Proof that Music is Simply Unreasonable

Proof that Music is Simply Unreasonable

Jenna Simeonov
Musicians come in many kinds, and most work with a fascinating balance of pragmatism and imagination. We, like other artists, get a reputation for having our heads in the clouds, for making decisions based on emotion instead of reason. We are artsy-fartsy. I know as well as any other musician that we also have stunning moments of reason and logic (think: memorizing music). I tend to favour logic in my everyday life, but during a recent practice session, it occurred to me that there are major logical fallacies that musicians commit every single day. Bear with me:

Appealing to Authority and Tradition

Appealing to authority means that you believe something is true because of the authority of the person asserting it. Anyone who owns books like Pierre Bernac’s The Interpretation of French Song, or the Ricci Variations, Cadenzas and Traditions for Singing, knows what I mean. Singers read Bernac for their French rep, the Fischer-Dieskau Book of Lieder for their German, and consult Ricci for ornaments and cadenzas in Italian opera. If it’s not authority, it’s Tradition, meaning that because singers have always sung a subito pianissimo on that note, it must be the right thing to do. It’s not necessarily that singers can’t imagine any of these things for themselves, but it’s true that they could get criticized (and perhaps not re-hired) if they don’t appeal to biggies like Bernac and Ricci and the Historically Informed Performance scene. Interestingly, people like Ricci and Bernac have become seen as authorities because of the Appeal to Tradition logical fallacy.

Appealing to Popularity

“You have to do that portamento! Everyone does that portamento!” says the hypothetical voice teacher with a specific recording in his head. Appealing to popularity just means that you’re arguing something is true because a lot of people think it’s true. Or, in the musician’s case: because lots of people sing it that way, it must be the right way. I do this, teachers do this, singers do this. Sometimes a method is popular because it’s an explicit demand (i.e., a portamento is written into the score by the composer); in that case, the fact that it’s popular is irrelevant. Sometimes, it’s just because everyone loved them a Callas portamento (myself included!). It doesn’t mean that portamento shouldn’t be there, but “because so many people do it” is a terrible reason to do anything.

Confirmation Bias and Arguments from Ignorance

Opera directors, coaches, conductors, singers, really anyone whose job it is to interpret music, can be easily accused of confirmation bias. This means that you start with a hypothesis, and then interpret the information in front of you to support said existing hypothesis. It’s not a reasonable way to look at information, since it usually suggests that you want to prove your own hunch, rather than find the true answer to your question. As a coach myself, I can attest to how easy it is to find different facets of a character written into the music. Confirmation bias in opera, you could argue, is the vehicle behind many directors’ choices in boundary-pushing, that’s-a-stretch-type productions. This kind of thing reminds me of the Argument from Ignorance, which would go something like, “well, Da Ponte never says that Donna Elvira isn’t married to Don Giovanni.”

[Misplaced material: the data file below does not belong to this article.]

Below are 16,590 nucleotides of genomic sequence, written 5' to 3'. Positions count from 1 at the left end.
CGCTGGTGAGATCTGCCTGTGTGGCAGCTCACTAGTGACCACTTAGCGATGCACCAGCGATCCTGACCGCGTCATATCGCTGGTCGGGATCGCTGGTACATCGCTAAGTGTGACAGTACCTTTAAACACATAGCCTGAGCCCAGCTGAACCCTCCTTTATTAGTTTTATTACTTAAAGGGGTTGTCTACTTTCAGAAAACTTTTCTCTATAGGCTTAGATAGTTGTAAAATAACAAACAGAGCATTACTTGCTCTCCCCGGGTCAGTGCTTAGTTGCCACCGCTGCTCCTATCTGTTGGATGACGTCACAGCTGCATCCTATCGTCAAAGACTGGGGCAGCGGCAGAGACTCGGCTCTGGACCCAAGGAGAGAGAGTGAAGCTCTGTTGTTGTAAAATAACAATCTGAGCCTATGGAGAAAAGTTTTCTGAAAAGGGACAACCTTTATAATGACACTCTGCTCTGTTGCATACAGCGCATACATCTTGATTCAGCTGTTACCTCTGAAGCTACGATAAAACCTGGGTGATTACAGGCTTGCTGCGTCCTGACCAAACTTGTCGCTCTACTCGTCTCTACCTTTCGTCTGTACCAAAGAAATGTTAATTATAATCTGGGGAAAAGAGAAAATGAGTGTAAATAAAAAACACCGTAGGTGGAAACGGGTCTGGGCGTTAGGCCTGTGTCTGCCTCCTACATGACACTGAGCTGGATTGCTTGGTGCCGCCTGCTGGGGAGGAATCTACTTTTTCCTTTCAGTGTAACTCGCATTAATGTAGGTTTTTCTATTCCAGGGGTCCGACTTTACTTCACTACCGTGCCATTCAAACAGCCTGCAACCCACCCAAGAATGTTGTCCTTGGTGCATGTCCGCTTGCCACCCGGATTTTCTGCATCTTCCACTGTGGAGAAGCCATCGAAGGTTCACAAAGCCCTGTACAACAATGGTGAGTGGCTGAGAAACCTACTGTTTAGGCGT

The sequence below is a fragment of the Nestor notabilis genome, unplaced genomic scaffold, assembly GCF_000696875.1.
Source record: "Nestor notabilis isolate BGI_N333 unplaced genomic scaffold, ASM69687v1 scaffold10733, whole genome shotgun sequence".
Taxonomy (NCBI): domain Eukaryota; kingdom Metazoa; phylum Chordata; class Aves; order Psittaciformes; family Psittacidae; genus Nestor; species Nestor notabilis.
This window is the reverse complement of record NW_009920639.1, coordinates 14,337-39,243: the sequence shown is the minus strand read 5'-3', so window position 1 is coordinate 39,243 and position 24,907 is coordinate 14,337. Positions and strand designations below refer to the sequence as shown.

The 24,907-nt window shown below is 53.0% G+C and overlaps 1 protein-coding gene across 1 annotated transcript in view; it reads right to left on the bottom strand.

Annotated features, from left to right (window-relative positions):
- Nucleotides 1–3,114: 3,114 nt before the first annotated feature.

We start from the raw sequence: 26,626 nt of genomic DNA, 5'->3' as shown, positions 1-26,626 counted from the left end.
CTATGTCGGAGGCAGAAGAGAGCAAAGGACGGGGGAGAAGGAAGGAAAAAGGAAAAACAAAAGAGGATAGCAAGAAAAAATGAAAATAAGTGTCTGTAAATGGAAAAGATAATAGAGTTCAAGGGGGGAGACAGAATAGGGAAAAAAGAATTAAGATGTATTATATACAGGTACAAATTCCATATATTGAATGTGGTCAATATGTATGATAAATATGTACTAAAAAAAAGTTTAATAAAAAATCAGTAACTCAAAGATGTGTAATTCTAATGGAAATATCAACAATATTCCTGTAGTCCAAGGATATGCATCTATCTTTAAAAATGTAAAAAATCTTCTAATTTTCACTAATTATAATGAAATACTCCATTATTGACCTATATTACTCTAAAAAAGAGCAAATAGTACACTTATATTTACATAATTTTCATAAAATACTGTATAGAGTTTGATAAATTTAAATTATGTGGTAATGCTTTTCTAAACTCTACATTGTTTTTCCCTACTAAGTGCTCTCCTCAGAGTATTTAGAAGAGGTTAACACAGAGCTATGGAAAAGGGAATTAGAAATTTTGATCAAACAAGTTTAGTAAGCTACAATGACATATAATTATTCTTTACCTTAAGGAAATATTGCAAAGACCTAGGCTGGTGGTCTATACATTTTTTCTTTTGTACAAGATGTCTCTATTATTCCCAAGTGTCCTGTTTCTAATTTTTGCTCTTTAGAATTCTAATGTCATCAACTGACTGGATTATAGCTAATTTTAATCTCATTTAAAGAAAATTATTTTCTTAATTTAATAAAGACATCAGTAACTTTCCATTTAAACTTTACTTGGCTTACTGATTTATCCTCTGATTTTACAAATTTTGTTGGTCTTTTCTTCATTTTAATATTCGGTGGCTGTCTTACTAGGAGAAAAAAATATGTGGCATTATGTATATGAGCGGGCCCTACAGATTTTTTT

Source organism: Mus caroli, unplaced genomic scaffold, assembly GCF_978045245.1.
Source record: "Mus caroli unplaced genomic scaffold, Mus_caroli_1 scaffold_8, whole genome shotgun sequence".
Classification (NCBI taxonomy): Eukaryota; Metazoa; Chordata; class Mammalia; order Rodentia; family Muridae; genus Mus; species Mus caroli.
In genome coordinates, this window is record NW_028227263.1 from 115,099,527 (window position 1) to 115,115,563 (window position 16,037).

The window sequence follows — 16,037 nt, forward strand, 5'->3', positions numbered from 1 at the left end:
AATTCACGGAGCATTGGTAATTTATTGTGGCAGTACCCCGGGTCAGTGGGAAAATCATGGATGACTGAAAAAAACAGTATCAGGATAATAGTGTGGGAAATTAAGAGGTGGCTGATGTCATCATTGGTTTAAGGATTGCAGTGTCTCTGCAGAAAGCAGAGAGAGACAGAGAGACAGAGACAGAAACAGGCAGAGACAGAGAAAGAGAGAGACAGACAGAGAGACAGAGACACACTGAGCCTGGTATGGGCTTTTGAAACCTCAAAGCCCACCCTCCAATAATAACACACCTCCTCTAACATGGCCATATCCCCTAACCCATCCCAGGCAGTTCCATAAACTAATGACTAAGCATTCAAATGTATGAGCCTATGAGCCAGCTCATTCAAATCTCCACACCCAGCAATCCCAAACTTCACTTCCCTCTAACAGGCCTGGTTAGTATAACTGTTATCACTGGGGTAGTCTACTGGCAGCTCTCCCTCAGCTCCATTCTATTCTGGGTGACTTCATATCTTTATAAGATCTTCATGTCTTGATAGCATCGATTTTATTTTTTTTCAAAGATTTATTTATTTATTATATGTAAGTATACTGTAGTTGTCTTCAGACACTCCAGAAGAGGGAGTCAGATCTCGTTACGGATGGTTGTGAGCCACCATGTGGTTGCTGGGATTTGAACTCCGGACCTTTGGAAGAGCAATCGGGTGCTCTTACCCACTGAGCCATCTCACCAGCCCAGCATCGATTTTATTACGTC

The Historian’s Fallacy

This one is tricky. Take a piece of music that is centuries old, old enough to come from another time and place, where society worked in an arguably different way. The fallacy comes when we look at this old music anachronistically, assuming that the composer, librettist, singers, even the characters themselves, behaved and thought the way we do today. This is a really interesting one, because it largely concerns intent, both musical and dramatic. On the musical side, we often make assumptions about what a composer “meant”, like whether or not the Vienna ending of Don Giovanni is tongue-in-cheek. Dramatically, a character like Lucia di Lammermoor is pretty weak and subordinate by today’s standards, but a good director knows that Donizetti’s opera is a product of the year 1835. Trickier still are characters like Figaro in Il barbiere di Siviglia and Susanna in Le nozze di Figaro; they’re firecrackers, sure, but still the help. It’s a tricky line to toe without really being able to understand the 18th century class system, and, frankly, Beaumarchais. The risk of anachronistic characterization is high, but it’s simply a necessary part of the job.

I know, I know, I’ve sucked all the fun out of music and its subjectivity. I’m not saying music or musicians should adhere to the rules of logic and reason when they make their decisions. In the above cases, there really is no better way of discerning what a composer intended, and there are arguments to be made for stylistic choices that are separate from “it’s in the Ricci book”, or “Joan Sutherland did it”. I just think it’s fascinating that music, as part of the huge world of The Arts, is so ubiquitous and so illogical. I’m a logic lover myself; I find it handy in the real world, outside the rehearsal room. As much as I often want to bring it to work, too, sticking to my reasonable guns would decimate the opportunities for creativity. I hope you all find it amusing as I, though, that there’s actually some definitive proof that musicians are, at least a little bit, artsy-fartsy?

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